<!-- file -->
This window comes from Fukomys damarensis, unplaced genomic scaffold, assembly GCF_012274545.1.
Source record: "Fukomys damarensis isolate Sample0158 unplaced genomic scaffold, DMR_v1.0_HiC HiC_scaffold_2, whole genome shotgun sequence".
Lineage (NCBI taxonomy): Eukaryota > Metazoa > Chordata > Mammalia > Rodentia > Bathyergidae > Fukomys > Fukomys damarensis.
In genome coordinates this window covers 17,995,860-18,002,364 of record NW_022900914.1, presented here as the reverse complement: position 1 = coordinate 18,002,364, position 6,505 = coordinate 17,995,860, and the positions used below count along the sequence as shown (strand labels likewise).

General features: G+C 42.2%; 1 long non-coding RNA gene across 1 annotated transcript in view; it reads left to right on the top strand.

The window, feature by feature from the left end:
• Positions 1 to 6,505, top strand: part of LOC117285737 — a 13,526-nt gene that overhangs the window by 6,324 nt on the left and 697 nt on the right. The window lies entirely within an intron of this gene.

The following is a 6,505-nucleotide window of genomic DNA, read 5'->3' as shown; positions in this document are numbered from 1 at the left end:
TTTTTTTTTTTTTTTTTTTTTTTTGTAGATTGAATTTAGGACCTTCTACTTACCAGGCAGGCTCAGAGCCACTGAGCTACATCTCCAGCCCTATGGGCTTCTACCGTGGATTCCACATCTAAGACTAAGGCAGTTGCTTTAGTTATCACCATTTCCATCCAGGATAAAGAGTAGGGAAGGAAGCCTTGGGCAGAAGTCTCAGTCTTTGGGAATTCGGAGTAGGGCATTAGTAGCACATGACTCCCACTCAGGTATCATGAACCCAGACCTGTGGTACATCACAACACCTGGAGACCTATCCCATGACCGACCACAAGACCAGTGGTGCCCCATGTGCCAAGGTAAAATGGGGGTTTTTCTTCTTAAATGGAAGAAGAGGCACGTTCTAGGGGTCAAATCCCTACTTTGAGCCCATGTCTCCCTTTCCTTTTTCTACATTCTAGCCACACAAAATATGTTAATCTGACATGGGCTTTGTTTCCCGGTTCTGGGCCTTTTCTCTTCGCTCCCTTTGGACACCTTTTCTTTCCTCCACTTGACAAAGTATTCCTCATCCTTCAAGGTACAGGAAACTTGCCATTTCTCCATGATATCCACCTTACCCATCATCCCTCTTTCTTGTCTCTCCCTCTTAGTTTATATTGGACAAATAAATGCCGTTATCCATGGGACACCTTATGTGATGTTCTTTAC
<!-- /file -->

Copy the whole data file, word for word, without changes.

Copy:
This window comes from Fukomys damarensis, unplaced genomic scaffold, assembly GCF_012274545.1.
Source record: "Fukomys damarensis isolate Sample0158 unplaced genomic scaffold, DMR_v1.0_HiC HiC_scaffold_2, whole genome shotgun sequence".
Lineage (NCBI taxonomy): Eukaryota > Metazoa > Chordata > Mammalia > Rodentia > Bathyergidae > Fukomys > Fukomys damarensis.
In genome coordinates this window covers 17,995,860-18,002,364 of record NW_022900914.1, presented here as the reverse complement: position 1 = coordinate 18,002,364, position 6,505 = coordinate 17,995,860, and the positions used below count along the sequence as shown (strand labels likewise).

General features: G+C 42.2%; 1 long non-coding RNA gene across 1 annotated transcript in view; it reads left to right on the top strand.

The window, feature by feature from the left end:
• Positions 1 to 6,505, top strand: part of LOC117285737 — a 13,526-nt gene that overhangs the window by 6,324 nt on the left and 697 nt on the right. The window lies entirely within an intron of this gene.

The following is a 6,505-nucleotide window of genomic DNA, read 5'->3' as shown; positions in this document are numbered from 1 at the left end:
TTTTTTTTTTTTTTTTTTTTTTTTGTAGATTGAATTTAGGACCTTCTACTTACCAGGCAGGCTCAGAGCCACTGAGCTACATCTCCAGCCCTATGGGCTTCTACCGTGGATTCCACATCTAAGACTAAGGCAGTTGCTTTAGTTATCACCATTTCCATCCAGGATAAAGAGTAGGGAAGGAAGCCTTGGGCAGAAGTCTCAGTCTTTGGGAATTCGGAGTAGGGCATTAGTAGCACATGACTCCCACTCAGGTATCATGAACCCAGACCTGTGGTACATCACAACACCTGGAGACCTATCCCATGACCGACCACAAGACCAGTGGTGCCCCATGTGCCAAGGTAAAATGGGGGTTTTTCTTCTTAAATGGAAGAAGAGGCACGTTCTAGGGGTCAAATCCCTACTTTGAGCCCATGTCTCCCTTTCCTTTTTCTACATTCTAGCCACACAAAATATGTTAATCTGACATGGGCTTTGTTTCCCGGTTCTGGGCCTTTTCTCTTCGCTCCCTTTGGACACCTTTTCTTTCCTCCACTTGACAAAGTATTCCTCATCCTTCAAGGTACAGGAAACTTGCCATTTCTCCATGATATCCACCTTACCCATCATCCCTCTTTCTTGTCTCTCCCTCTTAGTTTATATTGGACAAATAAATGCCGTTATCCATGGGACACCTTATGTGATGTTCTTTAC